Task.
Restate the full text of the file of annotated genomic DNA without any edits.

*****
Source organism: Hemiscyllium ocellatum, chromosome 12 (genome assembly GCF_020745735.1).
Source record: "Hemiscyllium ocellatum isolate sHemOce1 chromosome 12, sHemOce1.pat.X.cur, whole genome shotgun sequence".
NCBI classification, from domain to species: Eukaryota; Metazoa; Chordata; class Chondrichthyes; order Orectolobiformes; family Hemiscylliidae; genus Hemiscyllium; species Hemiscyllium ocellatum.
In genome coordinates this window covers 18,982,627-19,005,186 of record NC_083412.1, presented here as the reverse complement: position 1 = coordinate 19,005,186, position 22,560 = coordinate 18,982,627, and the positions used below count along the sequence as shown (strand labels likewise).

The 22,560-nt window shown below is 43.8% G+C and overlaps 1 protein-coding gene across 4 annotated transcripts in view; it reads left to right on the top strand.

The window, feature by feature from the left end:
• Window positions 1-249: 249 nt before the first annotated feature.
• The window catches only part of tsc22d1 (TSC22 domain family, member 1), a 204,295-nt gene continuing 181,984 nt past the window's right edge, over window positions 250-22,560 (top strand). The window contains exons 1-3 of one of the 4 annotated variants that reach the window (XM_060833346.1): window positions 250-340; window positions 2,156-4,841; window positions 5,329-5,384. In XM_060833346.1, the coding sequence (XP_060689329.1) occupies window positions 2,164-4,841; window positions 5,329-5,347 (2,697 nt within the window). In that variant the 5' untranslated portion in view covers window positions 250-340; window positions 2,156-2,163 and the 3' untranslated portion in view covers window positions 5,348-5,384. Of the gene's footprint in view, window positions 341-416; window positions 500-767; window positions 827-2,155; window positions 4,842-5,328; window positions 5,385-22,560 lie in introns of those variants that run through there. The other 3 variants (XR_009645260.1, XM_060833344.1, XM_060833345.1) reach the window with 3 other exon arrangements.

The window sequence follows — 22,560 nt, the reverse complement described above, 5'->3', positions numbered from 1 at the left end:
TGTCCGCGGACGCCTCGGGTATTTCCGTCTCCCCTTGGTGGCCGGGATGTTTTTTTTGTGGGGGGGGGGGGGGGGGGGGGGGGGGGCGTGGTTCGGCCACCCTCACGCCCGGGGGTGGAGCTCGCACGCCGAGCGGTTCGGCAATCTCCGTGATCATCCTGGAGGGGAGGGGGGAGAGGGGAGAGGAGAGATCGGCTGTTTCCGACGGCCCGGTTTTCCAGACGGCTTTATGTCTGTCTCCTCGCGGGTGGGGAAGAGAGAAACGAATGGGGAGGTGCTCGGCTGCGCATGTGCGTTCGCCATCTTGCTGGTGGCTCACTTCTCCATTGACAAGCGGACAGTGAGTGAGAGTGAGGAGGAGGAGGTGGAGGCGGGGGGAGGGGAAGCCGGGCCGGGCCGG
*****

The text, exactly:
Source organism: Hemiscyllium ocellatum, chromosome 12 (genome assembly GCF_020745735.1).
Source record: "Hemiscyllium ocellatum isolate sHemOce1 chromosome 12, sHemOce1.pat.X.cur, whole genome shotgun sequence".
NCBI classification, from domain to species: Eukaryota; Metazoa; Chordata; class Chondrichthyes; order Orectolobiformes; family Hemiscylliidae; genus Hemiscyllium; species Hemiscyllium ocellatum.
In genome coordinates this window covers 18,982,627-19,005,186 of record NC_083412.1, presented here as the reverse complement: position 1 = coordinate 19,005,186, position 22,560 = coordinate 18,982,627, and the positions used below count along the sequence as shown (strand labels likewise).

The 22,560-nt window shown below is 43.8% G+C and overlaps 1 protein-coding gene across 4 annotated transcripts in view; it reads left to right on the top strand.

The window, feature by feature from the left end:
• Window positions 1-249: 249 nt before the first annotated feature.
• The window catches only part of tsc22d1 (TSC22 domain family, member 1), a 204,295-nt gene continuing 181,984 nt past the window's right edge, over window positions 250-22,560 (top strand). The window contains exons 1-3 of one of the 4 annotated variants that reach the window (XM_060833346.1): window positions 250-340; window positions 2,156-4,841; window positions 5,329-5,384. In XM_060833346.1, the coding sequence (XP_060689329.1) occupies window positions 2,164-4,841; window positions 5,329-5,347 (2,697 nt within the window). In that variant the 5' untranslated portion in view covers window positions 250-340; window positions 2,156-2,163 and the 3' untranslated portion in view covers window positions 5,348-5,384. Of the gene's footprint in view, window positions 341-416; window positions 500-767; window positions 827-2,155; window positions 4,842-5,328; window positions 5,385-22,560 lie in introns of those variants that run through there. The other 3 variants (XR_009645260.1, XM_060833344.1, XM_060833345.1) reach the window with 3 other exon arrangements.

The window sequence follows — 22,560 nt, the reverse complement described above, 5'->3', positions numbered from 1 at the left end:
TGTCCGCGGACGCCTCGGGTATTTCCGTCTCCCCTTGGTGGCCGGGATGTTTTTTTTGTGGGGGGGGGGGGGGGGGGGGGGGGGGGCGTGGTTCGGCCACCCTCACGCCCGGGGGTGGAGCTCGCACGCCGAGCGGTTCGGCAATCTCCGTGATCATCCTGGAGGGGAGGGGGGAGAGGGGAGAGGAGAGATCGGCTGTTTCCGACGGCCCGGTTTTCCAGACGGCTTTATGTCTGTCTCCTCGCGGGTGGGGAAGAGAGAAACGAATGGGGAGGTGCTCGGCTGCGCATGTGCGTTCGCCATCTTGCTGGTGGCTCACTTCTCCATTGACAAGCGGACAGTGAGTGAGAGTGAGGAGGAGGAGGTGGAGGCGGGGGGAGGGGAAGCCGGGCCGGGCCGG